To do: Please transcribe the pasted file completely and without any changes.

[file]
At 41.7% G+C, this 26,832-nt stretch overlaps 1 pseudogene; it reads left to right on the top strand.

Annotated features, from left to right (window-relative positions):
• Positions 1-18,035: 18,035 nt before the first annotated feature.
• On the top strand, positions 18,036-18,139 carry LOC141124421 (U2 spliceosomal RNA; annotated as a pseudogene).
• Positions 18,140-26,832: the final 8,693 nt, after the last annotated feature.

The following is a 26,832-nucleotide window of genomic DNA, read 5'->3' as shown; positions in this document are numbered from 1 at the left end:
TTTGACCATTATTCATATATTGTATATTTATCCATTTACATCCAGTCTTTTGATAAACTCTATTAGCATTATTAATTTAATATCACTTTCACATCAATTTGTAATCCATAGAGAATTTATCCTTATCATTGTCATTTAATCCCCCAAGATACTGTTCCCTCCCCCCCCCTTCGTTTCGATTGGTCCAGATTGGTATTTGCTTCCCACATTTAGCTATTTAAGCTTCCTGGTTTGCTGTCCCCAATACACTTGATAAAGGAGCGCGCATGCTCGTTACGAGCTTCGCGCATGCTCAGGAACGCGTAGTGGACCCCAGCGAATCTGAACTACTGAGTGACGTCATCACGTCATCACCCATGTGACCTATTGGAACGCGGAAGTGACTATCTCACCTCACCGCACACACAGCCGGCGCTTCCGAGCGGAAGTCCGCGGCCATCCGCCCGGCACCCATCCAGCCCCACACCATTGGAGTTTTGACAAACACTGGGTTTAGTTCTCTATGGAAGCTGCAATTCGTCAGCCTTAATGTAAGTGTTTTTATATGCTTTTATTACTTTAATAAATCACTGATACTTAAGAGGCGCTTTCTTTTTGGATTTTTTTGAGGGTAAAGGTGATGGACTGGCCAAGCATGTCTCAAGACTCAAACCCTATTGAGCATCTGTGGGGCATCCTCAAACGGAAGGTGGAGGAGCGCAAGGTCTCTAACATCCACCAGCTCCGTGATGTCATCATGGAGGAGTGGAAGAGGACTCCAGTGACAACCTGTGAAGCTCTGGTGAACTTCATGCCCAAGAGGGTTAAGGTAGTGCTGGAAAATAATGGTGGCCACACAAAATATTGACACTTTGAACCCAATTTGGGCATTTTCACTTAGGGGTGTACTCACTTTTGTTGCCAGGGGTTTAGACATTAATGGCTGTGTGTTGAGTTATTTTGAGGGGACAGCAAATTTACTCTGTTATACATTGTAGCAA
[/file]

At 41.7% G+C, this 26,832-nt stretch overlaps 1 pseudogene; it reads left to right on the top strand.

Annotated features, from left to right (window-relative positions):
• Positions 1-18,035: 18,035 nt before the first annotated feature.
• On the top strand, positions 18,036-18,139 carry LOC141124421 (U2 spliceosomal RNA; annotated as a pseudogene).
• Positions 18,140-26,832: the final 8,693 nt, after the last annotated feature.

The following is a 26,832-nucleotide window of genomic DNA, read 5'->3' as shown; positions in this document are numbered from 1 at the left end:
TTTGACCATTATTCATATATTGTATATTTATCCATTTACATCCAGTCTTTTGATAAACTCTATTAGCATTATTAATTTAATATCACTTTCACATCAATTTGTAATCCATAGAGAATTTATCCTTATCATTGTCATTTAATCCCCCAAGATACTGTTCCCTCCCCCCCCCTTCGTTTCGATTGGTCCAGATTGGTATTTGCTTCCCACATTTAGCTATTTAAGCTTCCTGGTTTGCTGTCCCCAATACACTTGATAAAGGAGCGCGCATGCTCGTTACGAGCTTCGCGCATGCTCAGGAACGCGTAGTGGACCCCAGCGAATCTGAACTACTGAGTGACGTCATCACGTCATCACCCATGTGACCTATTGGAACGCGGAAGTGACTATCTCACCTCACCGCACACACAGCCGGCGCTTCCGAGCGGAAGTCCGCGGCCATCCGCCCGGCACCCATCCAGCCCCACACCATTGGAGTTTTGACAAACACTGGGTTTAGTTCTCTATGGAAGCTGCAATTCGTCAGCCTTAATGTAAGTGTTTTTATATGCTTTTATTACTTTAATAAATCACTGATACTTAAGAGGCGCTTTCTTTTTGGATTTTTTTGAGGGTAAAGGTGATGGACTGGCCAAGCATGTCTCAAGACTCAAACCCTATTGAGCATCTGTGGGGCATCCTCAAACGGAAGGTGGAGGAGCGCAAGGTCTCTAACATCCACCAGCTCCGTGATGTCATCATGGAGGAGTGGAAGAGGACTCCAGTGACAACCTGTGAAGCTCTGGTGAACTTCATGCCCAAGAGGGTTAAGGTAGTGCTGGAAAATAATGGTGGCCACACAAAATATTGACACTTTGAACCCAATTTGGGCATTTTCACTTAGGGGTGTACTCACTTTTGTTGCCAGGGGTTTAGACATTAATGGCTGTGTGTTGAGTTATTTTGAGGGGACAGCAAATTTACTCTGTTATACATTGTAGCAA